Nothing can do justice to the men killed. Every life lost is a whole world destroyed, and only those closest to them know the true loss that has been inflicted upon us.

I don't, and I won't, presume to even pretend to know what has been lost, not even in one single death.

Because for now, thank whatever god there is, I have no clue.
And I hope it stays that way.
 
#16
EXAMPLE 1: I was in St James's Park (London, not the Toon) the day after 'the People's Princess' died. I was tasked with getting quotes for the radio from the thousands of weeping and wailing mongs tearing their hair out and blaming the press.

Came across a big, mid-aged chap who was crying uncontrollably.

"Aaaiiiiieeeeeee! This is the worst day of my life. I watched my own father die of cancer, but this is much worse", he sobbed.

The producer refused to run the piece because he thought in the end that the bloke was totally unhinged. These days, they'd run the clip all day.

EXAMPLE 2: This was at one of the cairns on Culloden moor: "Och it's nay wonder we hate the English", wept an elderly Scottish tourist.

The battle was in 1746 and has thus offered the Jocks 261 years of emotional gusset-filling opportunities.
 
#17
supermatelot said:
I'm prepared to take a few hits on this one but..here I go...

Am I the only one seriously hacked off with the levels of public grieving, fuelled by the meedya, that are now a common occurrence?

Liverpool's cathedral now appears to be hosting candle lit vigils / services of remembrances every other week. liverpool's football clubs spend almost as much time stood in silence and attending above mentioned emotional whoring activities as they do playing. Boris Johnson was quite correct in his statement the other year.

Diana culture and emotional correctness are taking over this country. I hear on good authority that tourism in Prai del luz has actually increased since the Maddie debacle as British tourists flock there to be seen "supporting" / grieving etc. Weekly we now hear of more of our lads returning home horizontally in a C130 and it gets maybe an inch of coverage. In the meantime, the media focus on more emotive subjects and whip the Diana mongs into yet another frenzy of laying flowers at shrines and signing the requisite books of condolence.

Fair enough if you know somebody who died or they had a major influence on your life but..grieving for the sake of being seen to grieve is just plain sick IMO. That recent funeral in Liverpool with the Everton FC coffin was a pantomime IMO. People crying for the camera over the unfortunate murder of somebody they had never met.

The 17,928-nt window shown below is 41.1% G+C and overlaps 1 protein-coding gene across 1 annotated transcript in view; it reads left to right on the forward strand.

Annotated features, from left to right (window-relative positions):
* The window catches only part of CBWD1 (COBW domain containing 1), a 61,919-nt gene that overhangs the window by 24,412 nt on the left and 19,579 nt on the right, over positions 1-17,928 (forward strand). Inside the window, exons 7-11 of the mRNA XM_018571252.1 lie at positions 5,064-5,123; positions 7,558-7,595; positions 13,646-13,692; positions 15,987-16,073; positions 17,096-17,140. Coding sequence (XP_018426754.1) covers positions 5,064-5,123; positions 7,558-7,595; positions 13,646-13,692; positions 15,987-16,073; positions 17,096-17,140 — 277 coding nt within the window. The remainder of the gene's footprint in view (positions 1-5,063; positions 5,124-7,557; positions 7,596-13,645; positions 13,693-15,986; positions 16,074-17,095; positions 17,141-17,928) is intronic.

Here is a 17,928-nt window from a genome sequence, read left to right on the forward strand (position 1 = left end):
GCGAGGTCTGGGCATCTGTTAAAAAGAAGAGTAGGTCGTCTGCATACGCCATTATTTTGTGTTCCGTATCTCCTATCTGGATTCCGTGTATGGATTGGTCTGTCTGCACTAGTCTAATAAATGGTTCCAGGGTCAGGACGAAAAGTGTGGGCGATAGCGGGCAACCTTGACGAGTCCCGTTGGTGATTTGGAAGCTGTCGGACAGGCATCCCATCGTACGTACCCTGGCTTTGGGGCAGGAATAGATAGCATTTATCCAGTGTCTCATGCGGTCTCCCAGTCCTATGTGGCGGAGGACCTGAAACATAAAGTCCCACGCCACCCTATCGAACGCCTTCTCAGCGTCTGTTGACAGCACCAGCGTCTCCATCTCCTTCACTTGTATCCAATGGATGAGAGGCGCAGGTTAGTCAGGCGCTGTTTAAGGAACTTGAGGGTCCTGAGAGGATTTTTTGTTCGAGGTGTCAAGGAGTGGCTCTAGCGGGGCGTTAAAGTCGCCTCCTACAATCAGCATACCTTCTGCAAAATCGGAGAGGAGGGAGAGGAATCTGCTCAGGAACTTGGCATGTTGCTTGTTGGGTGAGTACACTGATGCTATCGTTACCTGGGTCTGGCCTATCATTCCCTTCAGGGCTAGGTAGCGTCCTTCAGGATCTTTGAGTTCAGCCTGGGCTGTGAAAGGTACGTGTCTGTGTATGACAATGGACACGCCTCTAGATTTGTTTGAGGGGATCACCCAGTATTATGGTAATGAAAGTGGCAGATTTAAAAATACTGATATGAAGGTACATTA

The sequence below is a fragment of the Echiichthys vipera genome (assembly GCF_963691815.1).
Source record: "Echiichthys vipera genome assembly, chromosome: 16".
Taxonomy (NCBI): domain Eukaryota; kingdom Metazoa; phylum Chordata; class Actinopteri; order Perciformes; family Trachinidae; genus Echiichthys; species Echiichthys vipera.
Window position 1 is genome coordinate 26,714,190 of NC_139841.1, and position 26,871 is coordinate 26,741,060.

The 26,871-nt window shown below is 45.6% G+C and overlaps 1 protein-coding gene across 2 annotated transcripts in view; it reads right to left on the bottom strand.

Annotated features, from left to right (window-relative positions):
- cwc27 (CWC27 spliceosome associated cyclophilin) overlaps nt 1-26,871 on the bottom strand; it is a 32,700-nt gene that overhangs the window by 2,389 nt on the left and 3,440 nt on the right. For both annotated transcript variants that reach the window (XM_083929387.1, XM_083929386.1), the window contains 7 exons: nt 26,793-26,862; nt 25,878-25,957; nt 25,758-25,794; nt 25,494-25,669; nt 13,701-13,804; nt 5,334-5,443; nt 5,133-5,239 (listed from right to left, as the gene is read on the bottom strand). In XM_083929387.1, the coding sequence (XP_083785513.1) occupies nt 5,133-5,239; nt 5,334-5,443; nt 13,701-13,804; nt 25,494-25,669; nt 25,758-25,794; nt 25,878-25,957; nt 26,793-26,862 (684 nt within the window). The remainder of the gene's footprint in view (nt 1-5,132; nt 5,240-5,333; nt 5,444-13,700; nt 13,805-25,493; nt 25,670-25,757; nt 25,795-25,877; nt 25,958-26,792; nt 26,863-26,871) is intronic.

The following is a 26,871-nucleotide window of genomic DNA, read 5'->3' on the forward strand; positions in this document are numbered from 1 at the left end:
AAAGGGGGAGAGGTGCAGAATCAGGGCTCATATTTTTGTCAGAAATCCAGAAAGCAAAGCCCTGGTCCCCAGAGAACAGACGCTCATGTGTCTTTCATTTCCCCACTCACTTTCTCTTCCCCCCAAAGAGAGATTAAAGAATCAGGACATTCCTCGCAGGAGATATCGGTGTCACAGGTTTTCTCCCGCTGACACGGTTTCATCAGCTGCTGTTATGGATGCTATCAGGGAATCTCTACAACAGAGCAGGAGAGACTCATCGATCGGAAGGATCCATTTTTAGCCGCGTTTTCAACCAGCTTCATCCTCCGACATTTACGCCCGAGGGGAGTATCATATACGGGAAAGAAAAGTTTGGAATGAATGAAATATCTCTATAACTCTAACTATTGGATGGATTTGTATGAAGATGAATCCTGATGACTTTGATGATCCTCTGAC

This country needs a kick up it's arrse.

Rant ends.
And here is your first hit.

Trying to justify Boris Johnsons unjustifiable comments about Liverpool in connection with the death of a young boy is beyond the pale.

Liverpool has a great sense of community. They lost it for a while there, but whilst the rest of the country aimed brickbats at it for the duration of the seventies and eighties it was rediscovered. They are no more emotionally incontinent than the rest of the country.

As it happens the two football clubs are real focal points for the community. It is often said that Liverpool has four cathedrals (but as a dyed in the wool red I would say only three :wink: )

So it was only natural that the two clubs would be asked by their communities to represent the views of the majority of people in the city.

So they did.

Can't help but agree with the comments about the Diana slapper though.
 
#18
Going back to the original post, I am glad someone has said that, as I was wondering why I dont feel a thing about Diana, or Pavarotti,but whenever I hear of another serviceman losing his life I do feel it, despite having been out more than 10 years. I suppose it is a family you will always be part of.

Maybe I am out of touch with reality, but I'm hoping everyone else is !!
 
#19
I can't ever seem to find anybody that will admit to either laying flowers for the People's Spunkdump, or knowing anyone that did.

Given the idea that we are only 6 people away from everyone in the world, who the hell was doing that? Is it possable that they now feel embaressed.

It's not the media however, it's much more sinister. Personaly I think this is all perpetuated by Flowersts. They are the only real winners in all this.